The U.S. Census Bureau provides annual estimates of income and poverty statistics for all school districts, counties, and states through the Small Area Income and Poverty Estimates (https://www.census.gov/programs-surveys/saipe/about.html) (SAIPE) program. The bureau's main objective with this program is to provide estimates of income and poverty for the administration of federal programs and the allocation of federal funds to local jurisdictions. In addition to these federal programs, state and local programs use the income and poverty estimates for distributing funds and managing programs. Estimates of poverty by ages and families are not direct counts from enumerations or administrative records, nor direct estimates from sample surveys. Instead, for counties and states, the Census models income and poverty estimates by combining survey data with population estimates and administrative records. A confidence interval is a range of values, from the lower bound to the respective upper bound, that describes the uncertainty surrounding an estimate. A confidence interval is also itself an estimate. It is made using a model of how sampling, interviewing, measuring, and modeling contribute to uncertainty about the relation between the true value of the quantity we are estimating and our estimate of that value. The "90%" in the confidence interval listed above represents a level of certainty about our estimate. If we were to repeatedly make new estimates using exactly the same procedure (by drawing a new sample, conducting new interviews, calculating new estimates and new confidence intervals), the confidence intervals would contain the average of all the estimates 90% of the time. For more details about the confidence intervals and their interpretation, see this explanation (https://www.census.gov/programs-surveys/saipe/guidance/confidence-intervals.html).

  • Years of Age, Annual, Not Seasonally Adjusted

    Multiyear estimates from the American Community Survey (ACS) are "period" estimates derived from a data sample collected over a period of time, as opposed to "point-in-time" estimates such as those from past decennial censuses. ACS 5-year estimate includes data collected over a 60-month period. The date of the data is the end of the 5-year period. For example, a value dated 2014 represents data from 2010 to 2014. However, they do not describe any specific day, month, or year within that time period. Multiyear estimates require some considerations that single-year estimates do not. For example, multiyear estimates released in consecutive years consist mostly of overlapping years and shared data. The 2010-2014 ACS 5-year estimates share sample data from 2011 through 2014 with the 2011-2015 ACS 5-year estimates. Because of this overlap, users should use extreme caution in making comparisons with consecutive years of multiyear estimates. Please see "Section 3: Understanding and Using ACS Single-Year and Multiyear Estimates" on publication page 13 (file page 19) of the 2018 ACS General Handbook (https://www.census.gov/content/dam/Census/library/publications/2018/acs/acs_general_handbook_2018.pdf) for a more thorough clarification.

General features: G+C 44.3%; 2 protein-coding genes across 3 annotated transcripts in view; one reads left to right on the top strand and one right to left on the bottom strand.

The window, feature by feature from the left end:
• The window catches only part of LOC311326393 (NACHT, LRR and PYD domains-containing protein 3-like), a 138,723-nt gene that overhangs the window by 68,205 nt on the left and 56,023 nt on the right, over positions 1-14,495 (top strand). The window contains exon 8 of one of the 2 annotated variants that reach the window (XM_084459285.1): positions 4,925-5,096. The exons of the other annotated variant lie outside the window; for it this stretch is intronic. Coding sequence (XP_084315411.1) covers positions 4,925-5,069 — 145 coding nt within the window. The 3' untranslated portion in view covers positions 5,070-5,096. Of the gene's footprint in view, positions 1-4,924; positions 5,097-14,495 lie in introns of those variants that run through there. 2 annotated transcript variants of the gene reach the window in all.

• Known Offenses, Annual, Not Seasonally Adjusted

    The series represents the sum of violent crimes and property crimes as reported by county law enforcement agencies from the FBI Uniform Crime Reporting: Crime in the United States, Table 10: Offenses Known to Law Enforcement, by State by Metropolitan and Nonmetropolitan Counties. Note that these data do not represent county totals as they exclude crime counts for city agencies and other types of agencies that have jurisdiction within each county. The FBI's Uniform Crime Reporting (UCR) Program collects the number of offenses that come to the attention of law enforcement for violent crime and property crime, as well as data regarding clearances of these offenses. In addition, the FBI collects auxiliary information about these offenses (e.g., time of day of burglaries). Violent crime is composed of four offenses: murder and non-negligent manslaughter, rape, robbery, and aggravated assault. Violent crimes are defined in the UCR Program as those offenses that involve force or threat of force. Property crime includes the offenses of burglary, larceny-theft, motor vehicle theft, and arson. The object of the theft-type offenses is the taking of money or property, but there is no force or threat of force against the victims. See Table 10 Data Declaration (https://ucr.fbi.gov/crime-in-the-u.s/2018/crime-in-the-u.s.-2018/tables/table-10/table-10-data-declaration) for more information.

  • Percent, Annual, Not Seasonally Adjusted

    The U.S. Census Bureau provides annual estimates of income and poverty statistics for all school districts, counties, and states through the Small Area Income and Poverty Estimates (https://www.census.gov/programs-surveys/saipe/about.html) (SAIPE) program. The bureau's main objective with this program is to provide estimates of income and poverty for the administration of federal programs and the allocation of federal funds to local jurisdictions. In addition to these federal programs, state and local programs use the income and poverty estimates for distributing funds and managing programs. Estimates of poverty by ages and families are not direct counts from enumerations or administrative records, nor direct estimates from sample surveys. Instead, for counties and states, the Census models income and poverty estimates by combining survey data with population estimates and administrative records.

  • Persons, Annual, Not Seasonally Adjusted

    Data obtained from ACS Demographic and Housing Estimates, table DP05. Multiyear estimates from the American Community Survey (ACS) are "period" estimates derived from a data sample collected over a period of time, as opposed to "point-in-time" estimates such as those from past decennial censuses. ACS 5-year estimate includes data collected over a 60-month period. The date of the data is the end of the 5-year period. For example, a value dated 2014 represents data from 2010 to 2014. However, they do not describe any specific day, month, or year within that time period. Multiyear estimates require some considerations that single-year estimates do not. For example, multiyear estimates released in consecutive years consist mostly of overlapping years and shared data. The 2010-2014 ACS 5-year estimates share sample data from 2011 through 2014 with the 2011-2015 ACS 5-year estimates. Because of this overlap, users should use extreme caution in making comparisons with consecutive years of multiyear estimates. Please see "Section 3: Understanding and Using ACS Single-Year and Multiyear Estimates" on publication page 13 (file page 19) of the 2018 ACS General Handbook (https://www.census.gov/content/dam/Census/library/publications/2018/acs/acs_general_handbook_2018.pdf) for a more thorough clarification.

  • Persons, Annual, Not Seasonally Adjusted

    For further information about this series go to https://www.census.gov/programs-surveys/saipe/about.html.